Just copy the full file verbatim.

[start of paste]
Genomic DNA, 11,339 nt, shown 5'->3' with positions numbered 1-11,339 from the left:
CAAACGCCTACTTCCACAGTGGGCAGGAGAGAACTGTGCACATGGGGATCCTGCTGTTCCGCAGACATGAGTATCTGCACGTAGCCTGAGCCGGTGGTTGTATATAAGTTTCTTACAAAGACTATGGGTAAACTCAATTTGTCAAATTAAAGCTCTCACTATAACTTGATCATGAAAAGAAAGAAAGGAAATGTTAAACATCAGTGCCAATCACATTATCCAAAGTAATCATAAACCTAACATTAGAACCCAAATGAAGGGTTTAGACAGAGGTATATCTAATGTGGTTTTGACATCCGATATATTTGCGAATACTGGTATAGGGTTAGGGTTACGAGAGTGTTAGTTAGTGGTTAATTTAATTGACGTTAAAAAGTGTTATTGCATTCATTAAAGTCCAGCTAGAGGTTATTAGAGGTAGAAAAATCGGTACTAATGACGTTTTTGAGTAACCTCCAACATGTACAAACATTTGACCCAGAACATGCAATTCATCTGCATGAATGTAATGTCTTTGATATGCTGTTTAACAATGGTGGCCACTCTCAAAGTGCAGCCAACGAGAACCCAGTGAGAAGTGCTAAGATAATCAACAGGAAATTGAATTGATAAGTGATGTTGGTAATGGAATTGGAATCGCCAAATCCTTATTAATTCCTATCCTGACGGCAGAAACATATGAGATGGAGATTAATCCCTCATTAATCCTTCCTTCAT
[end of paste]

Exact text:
Genomic DNA, 11,339 nt, shown 5'->3' with positions numbered 1-11,339 from the left:
CAAACGCCTACTTCCACAGTGGGCAGGAGAGAACTGTGCACATGGGGATCCTGCTGTTCCGCAGACATGAGTATCTGCACGTAGCCTGAGCCGGTGGTTGTATATAAGTTTCTTACAAAGACTATGGGTAAACTCAATTTGTCAAATTAAAGCTCTCACTATAACTTGATCATGAAAAGAAAGAAAGGAAATGTTAAACATCAGTGCCAATCACATTATCCAAAGTAATCATAAACCTAACATTAGAACCCAAATGAAGGGTTTAGACAGAGGTATATCTAATGTGGTTTTGACATCCGATATATTTGCGAATACTGGTATAGGGTTAGGGTTACGAGAGTGTTAGTTAGTGGTTAATTTAATTGACGTTAAAAAGTGTTATTGCATTCATTAAAGTCCAGCTAGAGGTTATTAGAGGTAGAAAAATCGGTACTAATGACGTTTTTGAGTAACCTCCAACATGTACAAACATTTGACCCAGAACATGCAATTCATCTGCATGAATGTAATGTCTTTGATATGCTGTTTAACAATGGTGGCCACTCTCAAAGTGCAGCCAACGAGAACCCAGTGAGAAGTGCTAAGATAATCAACAGGAAATTGAATTGATAAGTGATGTTGGTAATGGAATTGGAATCGCCAAATCCTTATTAATTCCTATCCTGACGGCAGAAACATATGAGATGGAGATTAATCCCTCATTAATCCTTCCTTCAT